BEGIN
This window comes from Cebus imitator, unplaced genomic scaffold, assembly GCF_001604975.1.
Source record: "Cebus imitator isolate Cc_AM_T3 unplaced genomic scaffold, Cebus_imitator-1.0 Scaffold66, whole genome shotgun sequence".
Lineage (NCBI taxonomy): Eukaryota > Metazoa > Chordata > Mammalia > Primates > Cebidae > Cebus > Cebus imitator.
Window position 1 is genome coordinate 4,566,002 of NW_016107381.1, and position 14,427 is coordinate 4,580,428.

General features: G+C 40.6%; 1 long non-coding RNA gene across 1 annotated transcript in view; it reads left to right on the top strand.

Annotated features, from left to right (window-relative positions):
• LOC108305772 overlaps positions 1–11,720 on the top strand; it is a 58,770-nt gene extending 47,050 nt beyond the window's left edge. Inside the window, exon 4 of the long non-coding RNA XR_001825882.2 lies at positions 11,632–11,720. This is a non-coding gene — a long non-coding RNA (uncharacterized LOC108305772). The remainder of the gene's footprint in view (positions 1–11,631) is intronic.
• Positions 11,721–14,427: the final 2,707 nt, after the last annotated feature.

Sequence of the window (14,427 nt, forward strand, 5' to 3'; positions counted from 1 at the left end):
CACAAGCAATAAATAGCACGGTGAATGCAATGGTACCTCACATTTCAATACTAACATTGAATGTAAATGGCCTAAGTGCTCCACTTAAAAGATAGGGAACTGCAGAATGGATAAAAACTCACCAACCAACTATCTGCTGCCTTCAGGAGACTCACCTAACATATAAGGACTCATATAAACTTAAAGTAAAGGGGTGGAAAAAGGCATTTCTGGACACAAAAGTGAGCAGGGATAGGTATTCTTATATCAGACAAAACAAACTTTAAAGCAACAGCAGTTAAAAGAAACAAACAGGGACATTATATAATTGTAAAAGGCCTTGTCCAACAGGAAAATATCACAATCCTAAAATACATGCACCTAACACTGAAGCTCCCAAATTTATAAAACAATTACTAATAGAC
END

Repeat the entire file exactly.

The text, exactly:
This window comes from Cebus imitator, unplaced genomic scaffold, assembly GCF_001604975.1.
Source record: "Cebus imitator isolate Cc_AM_T3 unplaced genomic scaffold, Cebus_imitator-1.0 Scaffold66, whole genome shotgun sequence".
Lineage (NCBI taxonomy): Eukaryota > Metazoa > Chordata > Mammalia > Primates > Cebidae > Cebus > Cebus imitator.
Window position 1 is genome coordinate 4,566,002 of NW_016107381.1, and position 14,427 is coordinate 4,580,428.

General features: G+C 40.6%; 1 long non-coding RNA gene across 1 annotated transcript in view; it reads left to right on the top strand.

Annotated features, from left to right (window-relative positions):
• LOC108305772 overlaps positions 1–11,720 on the top strand; it is a 58,770-nt gene extending 47,050 nt beyond the window's left edge. Inside the window, exon 4 of the long non-coding RNA XR_001825882.2 lies at positions 11,632–11,720. This is a non-coding gene — a long non-coding RNA (uncharacterized LOC108305772). The remainder of the gene's footprint in view (positions 1–11,631) is intronic.
• Positions 11,721–14,427: the final 2,707 nt, after the last annotated feature.

Sequence of the window (14,427 nt, forward strand, 5' to 3'; positions counted from 1 at the left end):
CACAAGCAATAAATAGCACGGTGAATGCAATGGTACCTCACATTTCAATACTAACATTGAATGTAAATGGCCTAAGTGCTCCACTTAAAAGATAGGGAACTGCAGAATGGATAAAAACTCACCAACCAACTATCTGCTGCCTTCAGGAGACTCACCTAACATATAAGGACTCATATAAACTTAAAGTAAAGGGGTGGAAAAAGGCATTTCTGGACACAAAAGTGAGCAGGGATAGGTATTCTTATATCAGACAAAACAAACTTTAAAGCAACAGCAGTTAAAAGAAACAAACAGGGACATTATATAATTGTAAAAGGCCTTGTCCAACAGGAAAATATCACAATCCTAAAATACATGCACCTAACACTGAAGCTCCCAAATTTATAAAACAATTACTAATAGAC